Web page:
Mike - 37, Nate - 34, Kevin - 25

(Despite my really bad start, I did have the good fortune of mostly dropping off cars with high numbers of souls, and not having to travel too far to do so. At the end of the game, Mike and Nate were on their way back from the 9th circle with empty trains and I was about to drop off a car with 8 souls. So it turned out to be a reasonably close game.)

Comments:

As I said earlier, I think this game is pretty nifty. The multi-function card mechanic is interesting and leads to some tough choices. The theme is amusing.

Although I've always played with the Circle Effect Tokens and I'm generally a big fan of "special event cards," I'm thinking the next time I play this I'll try it without the Circle Effects. It seems they don't usually have too much effect and are therefore not entirely worth the (small) "fiddle factor" they create. It will be interesting to see how the game plays when the process is more streamlined.

I'm also thinking that I may play with open scoring. It will remove the guesswork (or the advantage of those who actually keep an accurate tally in their heads) and allow the players to make more exact tactical choices, especially in the endgame.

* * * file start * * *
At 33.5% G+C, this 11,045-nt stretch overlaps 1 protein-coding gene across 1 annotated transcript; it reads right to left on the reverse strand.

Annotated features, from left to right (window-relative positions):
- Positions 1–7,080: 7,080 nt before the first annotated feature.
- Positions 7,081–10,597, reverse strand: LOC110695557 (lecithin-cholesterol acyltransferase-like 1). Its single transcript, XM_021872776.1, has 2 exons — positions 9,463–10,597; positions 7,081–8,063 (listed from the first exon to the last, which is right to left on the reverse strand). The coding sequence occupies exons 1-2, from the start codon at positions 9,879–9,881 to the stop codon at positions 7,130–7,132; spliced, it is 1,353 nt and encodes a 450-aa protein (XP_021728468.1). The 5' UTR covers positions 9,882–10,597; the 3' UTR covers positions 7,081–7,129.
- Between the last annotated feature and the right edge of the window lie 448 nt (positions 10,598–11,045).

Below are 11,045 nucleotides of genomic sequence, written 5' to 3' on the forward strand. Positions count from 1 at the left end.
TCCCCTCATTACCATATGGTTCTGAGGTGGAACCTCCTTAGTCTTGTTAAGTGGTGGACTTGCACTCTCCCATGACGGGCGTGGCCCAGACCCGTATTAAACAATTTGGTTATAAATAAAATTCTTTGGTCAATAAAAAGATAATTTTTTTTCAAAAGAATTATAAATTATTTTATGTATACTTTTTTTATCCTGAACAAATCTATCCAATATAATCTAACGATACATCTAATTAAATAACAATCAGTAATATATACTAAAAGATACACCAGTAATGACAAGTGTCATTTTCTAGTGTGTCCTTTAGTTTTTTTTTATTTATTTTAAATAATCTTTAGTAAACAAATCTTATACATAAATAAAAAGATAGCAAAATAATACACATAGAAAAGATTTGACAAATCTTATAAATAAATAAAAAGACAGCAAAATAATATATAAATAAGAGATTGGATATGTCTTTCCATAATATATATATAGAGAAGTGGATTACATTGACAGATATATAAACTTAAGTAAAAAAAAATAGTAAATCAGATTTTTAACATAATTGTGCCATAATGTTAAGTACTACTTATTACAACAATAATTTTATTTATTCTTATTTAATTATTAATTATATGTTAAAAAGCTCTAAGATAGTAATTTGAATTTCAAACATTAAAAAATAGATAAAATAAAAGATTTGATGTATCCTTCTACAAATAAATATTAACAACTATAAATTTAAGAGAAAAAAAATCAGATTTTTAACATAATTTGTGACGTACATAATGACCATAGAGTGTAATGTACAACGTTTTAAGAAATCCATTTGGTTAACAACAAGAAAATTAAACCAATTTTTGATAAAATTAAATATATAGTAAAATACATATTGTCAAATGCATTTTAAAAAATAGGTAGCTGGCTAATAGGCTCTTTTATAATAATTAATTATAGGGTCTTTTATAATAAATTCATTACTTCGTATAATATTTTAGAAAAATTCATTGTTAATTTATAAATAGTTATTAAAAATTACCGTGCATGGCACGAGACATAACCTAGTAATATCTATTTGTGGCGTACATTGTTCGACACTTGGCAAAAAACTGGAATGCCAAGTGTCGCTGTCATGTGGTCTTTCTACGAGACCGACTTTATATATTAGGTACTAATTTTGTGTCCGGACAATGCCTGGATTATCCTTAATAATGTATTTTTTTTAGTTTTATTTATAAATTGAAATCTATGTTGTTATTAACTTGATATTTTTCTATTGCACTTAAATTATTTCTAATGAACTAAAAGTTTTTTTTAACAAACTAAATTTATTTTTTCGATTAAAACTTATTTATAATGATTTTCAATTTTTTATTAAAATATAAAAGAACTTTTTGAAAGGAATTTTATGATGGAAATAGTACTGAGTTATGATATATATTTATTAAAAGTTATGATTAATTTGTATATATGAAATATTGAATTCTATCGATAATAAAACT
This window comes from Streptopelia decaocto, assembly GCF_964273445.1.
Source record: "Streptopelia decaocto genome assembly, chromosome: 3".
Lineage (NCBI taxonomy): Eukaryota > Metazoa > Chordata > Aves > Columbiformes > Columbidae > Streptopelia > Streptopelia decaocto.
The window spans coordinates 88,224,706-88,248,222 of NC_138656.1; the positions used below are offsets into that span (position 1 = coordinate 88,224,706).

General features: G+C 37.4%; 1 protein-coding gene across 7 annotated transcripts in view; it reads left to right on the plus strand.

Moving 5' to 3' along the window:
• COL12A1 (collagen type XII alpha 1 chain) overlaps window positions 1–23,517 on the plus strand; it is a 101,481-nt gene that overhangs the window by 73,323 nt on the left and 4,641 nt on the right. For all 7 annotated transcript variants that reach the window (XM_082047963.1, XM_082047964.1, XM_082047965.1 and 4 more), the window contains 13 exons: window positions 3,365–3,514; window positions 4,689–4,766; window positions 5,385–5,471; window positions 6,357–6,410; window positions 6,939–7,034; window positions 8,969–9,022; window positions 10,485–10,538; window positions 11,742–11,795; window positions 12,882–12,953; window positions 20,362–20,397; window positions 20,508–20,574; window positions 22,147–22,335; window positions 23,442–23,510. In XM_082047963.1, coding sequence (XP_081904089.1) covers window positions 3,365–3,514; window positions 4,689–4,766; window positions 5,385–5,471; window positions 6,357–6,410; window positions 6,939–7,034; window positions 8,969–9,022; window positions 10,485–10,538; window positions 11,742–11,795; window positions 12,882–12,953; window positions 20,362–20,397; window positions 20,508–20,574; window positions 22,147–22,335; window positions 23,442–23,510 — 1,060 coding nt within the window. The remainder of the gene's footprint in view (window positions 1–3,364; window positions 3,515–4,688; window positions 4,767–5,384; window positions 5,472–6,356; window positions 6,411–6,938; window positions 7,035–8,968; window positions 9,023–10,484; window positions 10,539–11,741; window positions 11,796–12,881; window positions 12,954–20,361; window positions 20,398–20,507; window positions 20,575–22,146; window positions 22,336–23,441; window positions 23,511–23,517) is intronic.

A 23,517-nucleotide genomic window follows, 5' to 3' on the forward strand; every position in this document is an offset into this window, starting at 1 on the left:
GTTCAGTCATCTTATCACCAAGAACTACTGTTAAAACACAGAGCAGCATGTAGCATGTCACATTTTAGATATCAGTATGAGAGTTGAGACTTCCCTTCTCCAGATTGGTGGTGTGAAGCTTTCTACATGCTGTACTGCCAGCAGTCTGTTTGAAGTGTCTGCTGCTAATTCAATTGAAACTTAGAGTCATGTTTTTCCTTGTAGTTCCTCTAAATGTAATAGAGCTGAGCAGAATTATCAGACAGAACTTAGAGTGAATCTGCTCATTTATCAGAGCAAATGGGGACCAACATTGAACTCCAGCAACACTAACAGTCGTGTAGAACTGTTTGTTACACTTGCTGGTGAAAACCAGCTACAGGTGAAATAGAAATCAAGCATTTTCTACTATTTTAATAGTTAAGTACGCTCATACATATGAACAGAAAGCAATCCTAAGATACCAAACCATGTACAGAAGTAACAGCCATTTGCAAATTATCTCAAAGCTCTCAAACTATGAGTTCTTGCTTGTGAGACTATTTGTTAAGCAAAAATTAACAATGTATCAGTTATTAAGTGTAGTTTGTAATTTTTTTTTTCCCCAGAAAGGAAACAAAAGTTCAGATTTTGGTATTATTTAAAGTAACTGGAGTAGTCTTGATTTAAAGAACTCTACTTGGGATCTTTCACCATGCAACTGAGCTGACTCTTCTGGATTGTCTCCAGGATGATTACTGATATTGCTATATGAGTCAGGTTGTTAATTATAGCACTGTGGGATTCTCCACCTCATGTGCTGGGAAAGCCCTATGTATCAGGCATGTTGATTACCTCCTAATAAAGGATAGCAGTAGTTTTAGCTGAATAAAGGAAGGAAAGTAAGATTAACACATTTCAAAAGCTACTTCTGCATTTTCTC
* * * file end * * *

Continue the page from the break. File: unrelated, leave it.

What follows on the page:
Finally, I've noticed that this game sometimes ends just as it really gets moving. That wasn't the really the case tonight, as we had both a lot of rail laid and a lot of transport. But sometimes the players are sufficiently hoarding cards and the draw and discard piles seem to empty prematurely. This is mainly a difficulty with the four-player game. Most of the three-player games I've played have run about the right length. To address this, I've purchased a second set and I'll see about adding cards (half the deck? a quarter?) when I'm playing with four players. Of course, that also opens the possibility of multiples of the circles of Hell....

Rating: 8 - Very good game. I like to play. Probably I'll suggest it and will never turn down a game.